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Prosjektleder: Unni Langås, HiA

Støttebeløp: 200.000 kroner

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The Gendered Body, Aesthetics and Experience

Conference June  3 - 6, 2004 at Høgskolen i Agder

The body has always been a central object of study in the arts and science, but in the wake of recent scholarship on women and gender the body has come into focus as never before in history. Many studies demonstrate how the body has been used as a ‘natural’ argument for definitions and evaluations of femininity and masculinity, as well as how these cultural constructions imply value hierarchies and power relationships. Art and literature often deal with tensions between the body as experience and the meanings into which it is inscribed.

The goal of the conference is to elucidate and interrogate current aesthetic and theoretical scholarship on the gendered body and provide inspiration for future research. The topic will be considered in a broadly humanist perspective and related to diverse fields such as comparative literature, art history, the history of science, theology and philosophy. However, in order to sharpen the focus, the plenary lectures and workshop papers will concentrate on the following three main themes: the dead body, the discursive body and the body as an object of desire.

The dead body is represented in art and literature as something that is both fascinating and repulsive, while simultaneously functioning as a site of negotiations between art and reality, man and woman, life and death. The body is intimately connected with an aesthetic approach to ‘the other.’ That the body is discursive is reflected in a variety of different contexts, such as culturally conditioned illnesses like chronic fatigue, hysteria and anorexia, contemporary fashions and youth culture, and plastic and performative arts. The discourses of the body may thus be seen both as a symptom of cultural discontent, a commercial phenomenon and an attempt to challenge and transgress established discursive practices. The body is also fundamentally related to sexuality, and phenomena such as desire, lust and fantasies are inseparable from it. In both the arts and popular culture the body plays a central and probably increasing role as an object of desire. Together these three themes will contribute to a many-faceted investigation of aesthetic representations of the body, and on the background of a historical horizon it will offer current reflections on the body in contemporary culture.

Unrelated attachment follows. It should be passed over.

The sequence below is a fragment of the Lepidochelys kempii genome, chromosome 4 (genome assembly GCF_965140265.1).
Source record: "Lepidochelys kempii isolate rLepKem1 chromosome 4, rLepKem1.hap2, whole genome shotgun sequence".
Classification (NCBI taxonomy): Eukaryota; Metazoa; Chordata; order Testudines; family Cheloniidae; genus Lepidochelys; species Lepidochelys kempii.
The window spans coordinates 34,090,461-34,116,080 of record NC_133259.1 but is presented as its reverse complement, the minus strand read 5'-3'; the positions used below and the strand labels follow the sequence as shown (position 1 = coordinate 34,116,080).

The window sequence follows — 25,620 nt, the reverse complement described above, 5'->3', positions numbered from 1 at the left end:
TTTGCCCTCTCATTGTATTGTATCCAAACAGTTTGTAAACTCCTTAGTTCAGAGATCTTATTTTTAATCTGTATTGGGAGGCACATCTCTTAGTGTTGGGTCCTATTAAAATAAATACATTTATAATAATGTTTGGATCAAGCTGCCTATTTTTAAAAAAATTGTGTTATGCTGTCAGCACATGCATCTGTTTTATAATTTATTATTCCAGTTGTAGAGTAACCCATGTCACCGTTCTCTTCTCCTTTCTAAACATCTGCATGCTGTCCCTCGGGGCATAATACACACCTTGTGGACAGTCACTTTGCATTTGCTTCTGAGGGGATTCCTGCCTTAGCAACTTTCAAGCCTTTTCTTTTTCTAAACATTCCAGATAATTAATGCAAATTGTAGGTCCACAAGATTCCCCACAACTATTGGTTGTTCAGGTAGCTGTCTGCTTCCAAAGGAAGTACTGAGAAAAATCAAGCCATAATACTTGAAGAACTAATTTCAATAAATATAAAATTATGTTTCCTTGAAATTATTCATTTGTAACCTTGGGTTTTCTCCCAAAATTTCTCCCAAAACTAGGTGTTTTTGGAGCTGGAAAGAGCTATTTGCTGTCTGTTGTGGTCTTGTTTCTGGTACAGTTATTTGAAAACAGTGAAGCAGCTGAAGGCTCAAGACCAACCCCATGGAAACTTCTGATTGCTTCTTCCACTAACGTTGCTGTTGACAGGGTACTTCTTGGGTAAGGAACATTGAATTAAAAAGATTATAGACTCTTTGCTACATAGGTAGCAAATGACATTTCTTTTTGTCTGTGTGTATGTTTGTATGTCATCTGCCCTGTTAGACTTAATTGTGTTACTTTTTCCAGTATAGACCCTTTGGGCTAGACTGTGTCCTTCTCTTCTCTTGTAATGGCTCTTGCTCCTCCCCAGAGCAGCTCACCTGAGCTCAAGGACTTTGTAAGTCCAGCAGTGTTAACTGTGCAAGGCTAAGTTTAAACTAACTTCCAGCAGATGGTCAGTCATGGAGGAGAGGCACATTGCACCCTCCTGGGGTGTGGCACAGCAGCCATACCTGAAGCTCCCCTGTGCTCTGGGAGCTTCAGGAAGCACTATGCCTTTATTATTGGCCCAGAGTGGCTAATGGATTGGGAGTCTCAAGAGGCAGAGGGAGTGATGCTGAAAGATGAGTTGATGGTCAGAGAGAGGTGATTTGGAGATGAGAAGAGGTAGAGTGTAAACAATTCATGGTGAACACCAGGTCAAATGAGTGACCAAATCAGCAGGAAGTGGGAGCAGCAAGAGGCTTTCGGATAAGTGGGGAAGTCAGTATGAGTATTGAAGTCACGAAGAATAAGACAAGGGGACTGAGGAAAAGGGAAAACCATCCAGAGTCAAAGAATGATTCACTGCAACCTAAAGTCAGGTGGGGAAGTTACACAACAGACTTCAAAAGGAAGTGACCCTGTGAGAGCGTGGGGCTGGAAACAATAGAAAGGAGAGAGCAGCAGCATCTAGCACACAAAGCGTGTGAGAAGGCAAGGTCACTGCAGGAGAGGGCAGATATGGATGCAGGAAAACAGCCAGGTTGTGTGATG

Keynote speakers

Elisabeth Bronfen, professor, University of Zürich, Switzerland

Dag Heede, associate professor, University of Southern Denmark, Odense, Denmark Thomas Laqueur, professor, University of California at Berkeley, USA

Toril Moi, professor, Duke University, Durham, USA

Karin Sanders, associate professor, University of California at Berkeley, USA

Tone Selboe, professor, University of Tromsø, Norway

Publisert: 15.04.2008
© KILDEN. Nettpresentasjon av forskningsprogrammet
Kjønnsforskning: kunnskap, grenser, endring 2001—2007
utarbeidet av KILDEN for Norges forskningsråd.